She is not innately patient or calm or deliberate. Yet with her children and students, she does everything she can to be more patient, calm, and deliberate, and to be the mother or teacher they need.
Yet this means that in other social situations, she acts more impulsively, she speaks out more and with less tact, she can come off as a bit overbearing, and so on. Yet she was never mean at all. She's a very good-hearted person.
But it takes all her strength to hold everything together for her kids and her students; so with others, the cracks start forming and the flawed stuff leaks out.
Now, it goes without saying that she needs to work on her middot ALL the time, and not just with her children & students. And she seems to realize that.
But she needs to start somewhere, and at that time, her initial focus was on her children & her students. Hopefully, she would eventually spread her focus toward others.
So was she right or wrong?
Well, she was both right & wrong.
And that's NORMAL! She's a work-in-progress — just like we all are.
The fact is that she's doing a tremendous amount: She's granting a good foundation in Judaism to little Jewish girls, she's raising a large family, she lives in the constant stress of financial constraint, she needs to be a good wife to her husband, she needs to give tzedakah, keep Shabbat, keep on top of the kashrut of the kitchen, she needs to guard her tongue, and much, much more.
And it's a lot!
And so certain things fall by the wayside and balls get dropped.
And what's true for her is true for all of us until we reach a certain level.
Different People Drop Different Balls
So a Jew will constantly invest in many mitzvot, but may do at least one of the following:
- say blessings or daven without proper kavanah
- be forgetful
- speak in an abrupt or less than tactful manner (I'm not talking about abuse or nastiness)
- act hyper
- get frazzled & stressed-out
- eat too much
- eat the wrong foods (and not out of lack of funds to buy healthier foods)
- don't invest a great deal in their appearance
- spend too much
- spend too little
- talk too much
- misjudge situations
- act impulsively
- get trapped in indecision
- be kind of messy
- and much, much more.
And different people also hold different priorities about what they let slide.
You may not agree with them & I may not agree with them, and they may not agree with my or your priorities, but that's how it goes.
For example, people who tend to speak a bit too abruptly will tell you that they don't have the head-space or the patience to communicate differently. (Again, I'm not talking about people who enjoying shooting verbal barbs or hurting people.)
Often (though not always), they run their lives well and invest in good middot in other areas, but their communication style falls by the wayside as they feel overwhelmed by everything else.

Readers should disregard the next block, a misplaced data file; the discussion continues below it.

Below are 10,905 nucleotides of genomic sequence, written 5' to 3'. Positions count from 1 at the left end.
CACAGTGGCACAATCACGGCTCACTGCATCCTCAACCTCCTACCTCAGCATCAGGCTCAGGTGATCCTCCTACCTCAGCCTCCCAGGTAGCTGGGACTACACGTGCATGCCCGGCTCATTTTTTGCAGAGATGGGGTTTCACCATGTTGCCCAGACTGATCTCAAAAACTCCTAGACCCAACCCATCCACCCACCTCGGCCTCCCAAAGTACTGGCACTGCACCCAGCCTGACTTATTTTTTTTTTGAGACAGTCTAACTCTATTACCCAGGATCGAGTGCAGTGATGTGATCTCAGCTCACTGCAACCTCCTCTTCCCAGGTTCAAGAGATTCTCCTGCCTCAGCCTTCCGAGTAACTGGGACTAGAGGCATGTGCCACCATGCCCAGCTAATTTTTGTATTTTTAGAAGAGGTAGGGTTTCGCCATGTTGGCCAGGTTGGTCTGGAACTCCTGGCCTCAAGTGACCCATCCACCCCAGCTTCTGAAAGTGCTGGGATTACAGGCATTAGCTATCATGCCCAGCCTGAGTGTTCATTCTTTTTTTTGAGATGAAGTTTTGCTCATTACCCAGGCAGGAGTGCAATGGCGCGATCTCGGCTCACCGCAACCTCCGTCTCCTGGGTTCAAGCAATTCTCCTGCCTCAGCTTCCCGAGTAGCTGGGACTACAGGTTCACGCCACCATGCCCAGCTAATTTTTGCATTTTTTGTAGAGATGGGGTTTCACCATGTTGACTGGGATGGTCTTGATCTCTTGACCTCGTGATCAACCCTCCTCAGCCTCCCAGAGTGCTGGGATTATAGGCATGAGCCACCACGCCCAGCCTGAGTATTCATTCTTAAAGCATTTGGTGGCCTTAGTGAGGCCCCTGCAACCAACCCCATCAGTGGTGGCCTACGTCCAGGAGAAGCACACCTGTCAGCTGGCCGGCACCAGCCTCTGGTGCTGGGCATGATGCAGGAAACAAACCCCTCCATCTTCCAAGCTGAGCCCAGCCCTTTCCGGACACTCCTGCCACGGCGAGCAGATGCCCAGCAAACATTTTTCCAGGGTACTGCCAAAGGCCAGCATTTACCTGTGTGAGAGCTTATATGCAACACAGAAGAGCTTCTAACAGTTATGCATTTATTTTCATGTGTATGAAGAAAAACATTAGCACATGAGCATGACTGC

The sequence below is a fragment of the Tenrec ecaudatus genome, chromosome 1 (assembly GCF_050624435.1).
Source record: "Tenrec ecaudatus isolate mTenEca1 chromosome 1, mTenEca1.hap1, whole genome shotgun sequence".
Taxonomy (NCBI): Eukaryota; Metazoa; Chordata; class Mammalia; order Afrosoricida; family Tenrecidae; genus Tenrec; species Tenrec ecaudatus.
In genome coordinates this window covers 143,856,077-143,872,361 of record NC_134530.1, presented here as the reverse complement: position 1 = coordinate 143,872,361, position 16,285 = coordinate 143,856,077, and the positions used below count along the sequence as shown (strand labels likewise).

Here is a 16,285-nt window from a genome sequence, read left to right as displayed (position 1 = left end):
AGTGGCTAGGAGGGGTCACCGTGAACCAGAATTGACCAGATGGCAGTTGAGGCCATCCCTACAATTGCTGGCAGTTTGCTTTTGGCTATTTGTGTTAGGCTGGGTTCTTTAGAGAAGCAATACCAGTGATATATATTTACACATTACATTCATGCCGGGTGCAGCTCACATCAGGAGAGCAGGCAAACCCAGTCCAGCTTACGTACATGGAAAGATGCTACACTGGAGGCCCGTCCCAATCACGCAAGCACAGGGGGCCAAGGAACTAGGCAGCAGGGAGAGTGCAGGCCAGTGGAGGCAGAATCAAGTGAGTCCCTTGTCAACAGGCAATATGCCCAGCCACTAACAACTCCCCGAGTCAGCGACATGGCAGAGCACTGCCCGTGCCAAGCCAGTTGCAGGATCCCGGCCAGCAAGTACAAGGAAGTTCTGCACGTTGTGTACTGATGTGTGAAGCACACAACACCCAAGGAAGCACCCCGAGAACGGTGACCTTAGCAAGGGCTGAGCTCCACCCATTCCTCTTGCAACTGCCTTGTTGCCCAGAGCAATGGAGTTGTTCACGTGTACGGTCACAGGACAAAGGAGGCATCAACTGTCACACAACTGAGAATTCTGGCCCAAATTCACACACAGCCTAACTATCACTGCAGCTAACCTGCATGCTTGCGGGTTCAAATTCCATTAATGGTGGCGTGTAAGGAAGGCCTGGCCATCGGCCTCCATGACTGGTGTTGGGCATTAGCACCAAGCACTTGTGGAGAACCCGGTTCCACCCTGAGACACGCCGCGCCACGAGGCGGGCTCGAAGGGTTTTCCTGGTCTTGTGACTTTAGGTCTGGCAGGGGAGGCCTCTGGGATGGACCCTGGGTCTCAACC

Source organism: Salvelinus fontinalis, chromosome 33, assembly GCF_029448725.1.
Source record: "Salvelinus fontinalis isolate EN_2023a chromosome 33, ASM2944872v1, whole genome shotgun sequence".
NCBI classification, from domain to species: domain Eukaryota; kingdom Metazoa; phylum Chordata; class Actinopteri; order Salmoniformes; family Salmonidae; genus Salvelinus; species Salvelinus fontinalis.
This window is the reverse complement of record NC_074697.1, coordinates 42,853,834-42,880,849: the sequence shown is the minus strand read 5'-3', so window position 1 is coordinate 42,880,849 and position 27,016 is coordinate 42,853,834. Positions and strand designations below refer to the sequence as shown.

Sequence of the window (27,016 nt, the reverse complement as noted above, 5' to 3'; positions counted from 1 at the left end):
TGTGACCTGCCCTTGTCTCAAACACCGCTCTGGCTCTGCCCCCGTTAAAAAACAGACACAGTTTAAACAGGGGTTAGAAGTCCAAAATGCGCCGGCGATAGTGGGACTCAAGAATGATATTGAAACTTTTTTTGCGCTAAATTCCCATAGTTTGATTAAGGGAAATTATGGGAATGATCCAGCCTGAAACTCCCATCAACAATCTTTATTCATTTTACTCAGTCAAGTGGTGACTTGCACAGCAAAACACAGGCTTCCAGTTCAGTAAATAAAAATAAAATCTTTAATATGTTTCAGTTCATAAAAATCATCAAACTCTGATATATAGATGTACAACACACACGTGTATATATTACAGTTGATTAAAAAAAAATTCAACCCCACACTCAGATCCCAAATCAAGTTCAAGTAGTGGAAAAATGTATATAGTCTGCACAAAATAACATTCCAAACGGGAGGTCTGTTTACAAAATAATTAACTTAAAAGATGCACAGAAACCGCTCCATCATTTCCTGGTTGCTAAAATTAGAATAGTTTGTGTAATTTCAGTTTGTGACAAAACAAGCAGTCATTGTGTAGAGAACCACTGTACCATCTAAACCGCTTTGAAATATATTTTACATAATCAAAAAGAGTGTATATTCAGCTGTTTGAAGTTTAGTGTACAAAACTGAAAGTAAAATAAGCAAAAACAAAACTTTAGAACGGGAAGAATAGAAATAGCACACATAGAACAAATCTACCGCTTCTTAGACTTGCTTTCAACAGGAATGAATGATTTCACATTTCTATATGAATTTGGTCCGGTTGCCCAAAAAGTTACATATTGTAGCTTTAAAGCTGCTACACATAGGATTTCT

It's said that such people "eat" their negative feelings.
Many people don't realize that Chazal discusses achilah (eating) as a middah, just as you would discuss the middah of kinah (envy), which can be used either negatively or positively.
Eating is no different than other middot work.
But she was completely trustworthy never to speak a word of lashon hara. And I saw her in challenging situations, the kind in which even very good people tend to fail.
She was amazing at guarding her tongue, whether regarding groups or individuals. She was also a very dedicated wife & mother. And she had an excellent work ethic.
All in all, she really meant to be a good person, and the areas which others found difficult were minor compared to her good points.
Including in the above examples, at some point, those people need to work on the communication style, their eating habits, and their hyperactivity.
Regardless of the fact that people need to work on all their middot, it's natural to still stumble in their weak points.
Some middot still fall by the wayside. (But hopefully, not for their whole life.)
Rectifying the Universe by the Skin of Your Teeth
And again, when you really think about it, it's funny that regular people are entrusted with this mission.
After all, we wouldn't send off an untrained soldier on a mission on which his whole country depends.
Look at America's Green Berets and all the training they must not only complete, but excel in before they are entrusted with their special missions.
Yet that's exactly the opposite of what Hashem does with us.
He sends us off on a life-long mission, sometimes with full resources, but just as often with very limited resources, and we need to develop the necessary resources along the way.
And we're supposed to continue this mission even when we're hungry, pregnant, sleep-deprived, overwhelmed, exhausted, overworked, ill, or suffering allergies or migraines.
And we are supposed to achieve rectification of the Universe in this way.
Pretty heavy stuff.
Today, many people feel like they're shooting in the dark.
They're sliding into base just as the ball hits the baseman's glove.
There is so much information available today — yet so much of it is contradictory. (And this doesn't even begin to cover the heavy-duty self-promotion behind this information; even if the information is pretty good, it might still need some adjustments.)
Finding what works for you in your individual situation is a challenge.
So you drop the ball, you take a short-cut, you stumble, you careen, you let something fall by the wayside...
As long as you are trying to fulfill your God-given mission of rectifying the Universe via Torah & mitzvot, you are very beautiful in Hashem's Eyes.
And so are the other flawed people who are trying their best to uphold the Torah's commands.